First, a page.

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Number of crop pests on WPB report increases at end of the growing season

Sept. 5, 2013 | 0 comments

Although the growing season is approaching the final weeks for most field and garden crops, the number of pests mentioned in the Department of Agriculture, Trade, and Consumer Protection's Wisconsin Pest Bulletin (WPB) for late August reached a season high for the weekly report.

According to the year's final round of field surveys for soybean aphids, the August average population was the highest in the past five years, the WPB reported.

Six percent of the soybean fields - all in the western one-third of the state - checked from Aug. 6-28 had average aphid densities of 250-587 per plant but 72 percent of the fields had an average of less than 49.

The WPB predicted that many of the late-planted soybean fields could still reach per plant averages of 250 aphids, which is the number at which an insecticide treatment is advised.

It noted, however, that no yield benefit is realized if the plants are already at the R5.5-R6 growth stage by the time aphid populations mount.

Corn Earworm Moths

An increasing surge in catches of corn earworm moths continues to create concern for infestations in sweet corn, the WPB indicated.

The reporting week catches of moths totaled 613 near Green Lake, 428 at Byron in southern Fond du Lac County, and 227 in northern Dane County.

The WPB observed that the latest moth flights mean that larvae will be feeding on corn well into September.

Its surveys indicated moderate-severe infestations of larvae in 10-31 percent of the corn plants in a few fields surveyed in Buffalo, Chippewa, Clark, Dunn, and Waupaca counties.

Damage from Western bean cutworm larvae was observed on two-six percent of the corn plants in fields in Buffalo, Chippewa, and Clark counties.

The WPB noted, however, that the catch of 655 moths in 117 traps was the lowest in the nine years the pest has been tracked in the state.

Corn Rootworms

With final data still awaited from Wisconsin's north central and northeast agricultural districts, this year's count of corn rootworm beetles is down slightly from 2012 but up somewhat in the northwest counties, the WPB stated.

The central and southern districts had lower counts.

As of Aug. 29, the surveys found that 38 of the 213 corn fields had averages about the .75 beetle per plant that suggests economic loss due to root damage for corn in the following crop year, the WPB indicated.

But the 18 percent of fields above the average of .75 beetle per plant is below the five-year average of 25 percent, it added.

Late maturing corn is vulnerable to fall armyworms, whose larvae look similar to those of the corn earworm, the WPB pointed out. It noted that fall armyworm moths were laying eggs on corn in the southwest and south central counties.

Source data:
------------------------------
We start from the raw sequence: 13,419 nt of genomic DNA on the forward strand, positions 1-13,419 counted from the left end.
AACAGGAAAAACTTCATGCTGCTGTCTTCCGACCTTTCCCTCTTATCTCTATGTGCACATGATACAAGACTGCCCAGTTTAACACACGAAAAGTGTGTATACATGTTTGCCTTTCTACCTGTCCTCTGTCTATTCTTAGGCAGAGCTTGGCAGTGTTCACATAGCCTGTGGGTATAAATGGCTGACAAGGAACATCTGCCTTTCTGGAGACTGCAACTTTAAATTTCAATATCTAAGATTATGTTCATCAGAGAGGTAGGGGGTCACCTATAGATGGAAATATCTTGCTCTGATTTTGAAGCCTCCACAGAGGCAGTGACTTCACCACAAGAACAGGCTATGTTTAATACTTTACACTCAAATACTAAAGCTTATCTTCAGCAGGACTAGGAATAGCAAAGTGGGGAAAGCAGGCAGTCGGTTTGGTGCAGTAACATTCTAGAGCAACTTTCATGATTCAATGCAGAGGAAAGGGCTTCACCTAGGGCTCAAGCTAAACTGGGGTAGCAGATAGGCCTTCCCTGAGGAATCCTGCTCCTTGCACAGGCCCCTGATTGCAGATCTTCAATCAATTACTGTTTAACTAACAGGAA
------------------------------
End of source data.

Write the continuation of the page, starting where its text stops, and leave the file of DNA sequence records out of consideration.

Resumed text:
Among forage crop pests, grasshoppers were being caught at the rate of two-three per net sweep in grasses at the edge of alfalfa fields in western counties but were not considered to be a threat to crop loss.

Counts of potato leafhoppers and pea aphids continued to be low in alfalfa.

Fruit Pests

Japanese beetle counts were down in field crops but they were still attacking grapes, apples, and raspberries in several areas, the WPB reported.

Stink bugs were damaging apples and peaches in Trempealeau County.

Orchard growers were reminded that the flights of codling moths were unusually high for late August.

Updates were also given on the late season status of apple maggots, leafrollers, and leafminers in orchards.

The WPB noted that the spotted wing drosophila, whose main target in Wisconsin is raspberries, has been confirmed in 20 counties this year. It advised growers of raspberries and other sweet fruits to repeat insecticide treatments every four-five days to protect their crops.

Vegetable Pests

With the harvest season having arrived for most onions, the WPB reminded growers to be aware of the year's third generation of onion maggots and dispose of culls and bulbs to take away a large portion of the insect's overwintering opportunity.

Crop rotation is another way to cope with the maggot.

The same point applies to the overwintering chances for squash bugs, the WPB continued. It urged growers of vined plants to dispose of foliage, plant debris, and spoiled fruits to make overwintering more difficult for the pest.

Tomato growers were asked to watch for fruit worm infestations. The WPB pointed out that tomatoes become an attraction once egg laying is completed in sweet corn fields.

Late blight was confirmed on tomatoes in Milwaukee County. That raises the state's number of counties with late blight confirmed on potatoes or tomatoes to 10 for this year.

Autumn Pests

In a special section, the WPB addressed the imminent autumn invasion of residences and other buildings by several insects.

That list includes boxelder bugs, multi-colored Asian beetles, western conifer seedbugs, and possibly marmorated stink bugs.

Boxelder bugs could arrive in high numbers this year because the year's dry weather limited the outbreak of fungal diseases, which regulate the population, the WPB observed.

Property owners concerned with invasions should seal cracks or other openings on buildings or have a synthetic pyrethroid applied in September or early October at likely entry points by a licensed operator only, the WPB advised.

It emphasized that those chemical insecticides should never be used inside of a building.

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